Status: 05 June 2023
Digitization in the healthcare sector is intended to improve patient care and simplify workflows in clinics and practices. This is also the goal of the large-scale ACRIBiS project. Here, 15 German research institutions want to jointly advance personalized risk assessment for cardiovascular diseases and improve the prevention, diagnosis and therapy of these diseases. ACRIBiS is an application project of the Medical Informatics Initiative (MII) of the German Federal Ministry of Education and Research (BMBF). The University Hospital Bonn is the overall coordinator. The Department of Cardiology and Angiology of the Hannover Medical School (MHH) is co-coordinating the project together with the University Hospital of Würzburg.
Standardized and structured data collection"In order to assess the personal risk of a heart attack, for example, one finds a lot of data, values and images in different systems and documents for each patient. But so far there is no tool in which all of this is stored and can be retrieved in a complete and structured way," says Udo Bavendiek, senior physician at the Department of Cardiology and Angiology at the MHH, giving an example of the current situation. He is responsible for the clinical coordination of all partners in the overall project and for ACRIBiS at the Hannover site and would like to change this unfortunate situation. As part of the project, clinical data from a total of 4,500 patients nationwide will be recorded in a standardized and structured manner. This should facilitate clinical work in the future and create a new data set that is comparable across all sites, enabling more accurate risk assessments and detailed analyses for improving patient care and scientific projects.
Involving those affectedThe data will be collected at all participating cardiology clinics. "We here at the MHH Clinic for Cardiology and Angiology want to record the risk parameters directly when patients take their medical history," explains Professor Bavendiek. Risk parameters for cardiovascular diseases include blood pressure, blood sugar, tobacco consumption, cholesterol and body weight. But many other things are also recorded. Patients are actively involved - they are asked to answer questions about their health on a tablet. All data is validated by the doctor and defined text modules are automatically inserted into the doctor’s letter - making the work much easier for those treating the patient. "Less ’text work’ means more time for patients," emphasizes Professor Bavendiek. However, the structured medical history also has advantages for patients. With the data, a better individual risk assessment for diseases is possible. "In addition, we can also show them graphically by what percentage they can reduce the risk, for example, by changing their lifestyle," explains Professor Bavendiek. This motivates those affected to do something for their health themselves.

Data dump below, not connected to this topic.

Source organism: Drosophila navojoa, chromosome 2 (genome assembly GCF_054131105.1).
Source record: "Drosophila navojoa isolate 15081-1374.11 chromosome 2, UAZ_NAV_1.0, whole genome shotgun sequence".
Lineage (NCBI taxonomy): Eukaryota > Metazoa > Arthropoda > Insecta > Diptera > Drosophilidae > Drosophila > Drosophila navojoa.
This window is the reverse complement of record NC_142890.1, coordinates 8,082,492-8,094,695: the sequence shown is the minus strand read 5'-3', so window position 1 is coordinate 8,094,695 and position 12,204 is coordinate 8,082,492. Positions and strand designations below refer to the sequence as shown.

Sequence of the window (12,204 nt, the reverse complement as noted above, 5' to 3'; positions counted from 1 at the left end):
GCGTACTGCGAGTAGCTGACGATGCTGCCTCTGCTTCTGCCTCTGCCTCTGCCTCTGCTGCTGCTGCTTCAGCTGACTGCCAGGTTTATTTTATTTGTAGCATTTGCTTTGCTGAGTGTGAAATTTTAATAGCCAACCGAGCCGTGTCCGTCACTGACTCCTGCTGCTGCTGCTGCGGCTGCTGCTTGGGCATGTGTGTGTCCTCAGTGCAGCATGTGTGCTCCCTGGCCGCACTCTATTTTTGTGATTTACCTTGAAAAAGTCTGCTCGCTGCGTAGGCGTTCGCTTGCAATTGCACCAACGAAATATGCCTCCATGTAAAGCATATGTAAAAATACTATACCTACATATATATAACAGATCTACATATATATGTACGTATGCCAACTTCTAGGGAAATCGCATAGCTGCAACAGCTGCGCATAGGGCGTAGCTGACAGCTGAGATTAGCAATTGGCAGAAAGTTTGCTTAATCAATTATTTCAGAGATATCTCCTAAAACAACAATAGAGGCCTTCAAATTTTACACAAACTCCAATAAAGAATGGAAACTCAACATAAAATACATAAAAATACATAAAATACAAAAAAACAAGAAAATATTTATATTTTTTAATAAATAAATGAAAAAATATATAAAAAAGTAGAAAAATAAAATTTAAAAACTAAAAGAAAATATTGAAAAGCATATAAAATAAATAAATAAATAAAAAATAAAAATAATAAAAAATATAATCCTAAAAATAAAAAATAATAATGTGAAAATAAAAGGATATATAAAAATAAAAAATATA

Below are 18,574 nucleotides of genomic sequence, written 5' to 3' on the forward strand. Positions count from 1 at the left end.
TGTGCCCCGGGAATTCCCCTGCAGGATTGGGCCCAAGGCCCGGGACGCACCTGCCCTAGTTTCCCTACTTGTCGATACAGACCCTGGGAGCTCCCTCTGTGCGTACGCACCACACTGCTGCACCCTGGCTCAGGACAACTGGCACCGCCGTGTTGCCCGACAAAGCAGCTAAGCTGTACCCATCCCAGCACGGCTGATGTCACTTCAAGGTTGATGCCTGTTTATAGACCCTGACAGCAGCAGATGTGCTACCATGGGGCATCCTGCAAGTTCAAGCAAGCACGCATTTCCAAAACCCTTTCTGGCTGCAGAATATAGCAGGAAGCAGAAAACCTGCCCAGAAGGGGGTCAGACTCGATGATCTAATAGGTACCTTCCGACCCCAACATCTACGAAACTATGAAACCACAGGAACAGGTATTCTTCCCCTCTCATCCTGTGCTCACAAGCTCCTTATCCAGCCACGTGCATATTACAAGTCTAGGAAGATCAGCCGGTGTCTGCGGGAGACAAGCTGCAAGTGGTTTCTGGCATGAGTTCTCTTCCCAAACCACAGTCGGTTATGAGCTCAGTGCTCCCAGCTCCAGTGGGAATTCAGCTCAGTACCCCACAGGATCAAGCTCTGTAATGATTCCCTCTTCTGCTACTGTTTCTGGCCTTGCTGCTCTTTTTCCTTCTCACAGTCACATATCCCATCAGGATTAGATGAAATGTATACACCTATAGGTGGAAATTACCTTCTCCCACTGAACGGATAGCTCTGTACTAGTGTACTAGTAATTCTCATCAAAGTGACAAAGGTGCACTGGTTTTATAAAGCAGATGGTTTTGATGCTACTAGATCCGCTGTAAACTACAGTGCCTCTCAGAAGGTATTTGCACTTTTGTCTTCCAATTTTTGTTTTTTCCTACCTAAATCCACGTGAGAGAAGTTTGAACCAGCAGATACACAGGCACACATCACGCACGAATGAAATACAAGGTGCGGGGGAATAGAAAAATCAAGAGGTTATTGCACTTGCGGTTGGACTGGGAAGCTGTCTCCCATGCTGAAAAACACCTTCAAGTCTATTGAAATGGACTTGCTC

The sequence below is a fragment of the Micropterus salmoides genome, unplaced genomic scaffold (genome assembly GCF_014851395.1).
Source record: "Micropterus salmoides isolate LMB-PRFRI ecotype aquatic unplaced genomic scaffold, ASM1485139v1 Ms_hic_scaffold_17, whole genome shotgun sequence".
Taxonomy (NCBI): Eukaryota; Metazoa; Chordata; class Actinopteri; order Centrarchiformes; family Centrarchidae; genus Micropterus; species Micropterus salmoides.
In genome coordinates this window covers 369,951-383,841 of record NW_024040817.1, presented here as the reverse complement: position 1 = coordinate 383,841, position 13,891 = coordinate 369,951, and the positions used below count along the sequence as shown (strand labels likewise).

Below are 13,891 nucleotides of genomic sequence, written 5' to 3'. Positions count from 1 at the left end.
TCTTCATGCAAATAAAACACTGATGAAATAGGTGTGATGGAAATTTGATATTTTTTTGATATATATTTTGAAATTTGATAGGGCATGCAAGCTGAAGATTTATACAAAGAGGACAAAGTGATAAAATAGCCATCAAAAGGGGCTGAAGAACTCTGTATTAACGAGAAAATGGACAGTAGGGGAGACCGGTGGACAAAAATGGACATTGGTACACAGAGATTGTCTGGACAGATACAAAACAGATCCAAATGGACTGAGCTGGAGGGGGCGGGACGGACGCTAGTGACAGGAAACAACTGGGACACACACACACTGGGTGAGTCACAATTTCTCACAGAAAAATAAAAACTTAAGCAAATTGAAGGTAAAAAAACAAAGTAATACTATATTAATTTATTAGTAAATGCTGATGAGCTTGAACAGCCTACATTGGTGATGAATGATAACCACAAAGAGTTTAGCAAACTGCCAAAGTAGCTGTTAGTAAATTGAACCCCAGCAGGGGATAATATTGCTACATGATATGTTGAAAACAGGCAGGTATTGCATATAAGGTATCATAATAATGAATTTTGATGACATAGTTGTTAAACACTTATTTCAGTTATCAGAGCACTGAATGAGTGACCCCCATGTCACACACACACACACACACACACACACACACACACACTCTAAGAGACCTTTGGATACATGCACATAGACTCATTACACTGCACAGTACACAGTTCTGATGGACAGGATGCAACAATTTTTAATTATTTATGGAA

Improving patient careThe clinical data is not only recorded in a structured and standardized manner at the individual sites, but is also linked to so-called biosignals such as the electrocardiogram (ECG). This combination makes risk assessment even more precise. With the help of artificial intelligence, patterns are to be recognized and information obtained that doctors can use to improve the prevention, diagnosis and treatment of diseases of the cardiovascular system. The researchers also hope that the project will provide entirely new insights into the diseases.
Clinicians and computer scientists working togetherClinicians and computer scientists are working closely together in the nationwide project. At MHH, the Peter L. Reichertz Institute for Medical Informatics is the cooperation partner. "Before patient data is collected, we have to create the technical infrastructure for it," says Dr. Matthias Gietzelt, head of the Medical Data Integration Center at MHH. "In the process, of course, we also use the structures already in place at the Medical Informatics Initiative." As in Hannover, IT structures are being created at all participating sites in which data can be stored in such a way that the same automated risk assessments and complex analyses will ultimately be possible across all sites. ACRIBiS has potential for expansion. "Although the project is about cardiovascular diseases, the approach and experience can certainly be transferred to other clinical subjects," Professor Bavendiek is certain. The BMBF is funding ACRIBiS with a total of around nine million euros over a period of four years.
The short title ACRIBiS stands for "Advancing Cardiovascular Risk Identification with Structured Clinical Documentation and Biosignal Derived Phenotypes Synthesis."
Text: Tina Götting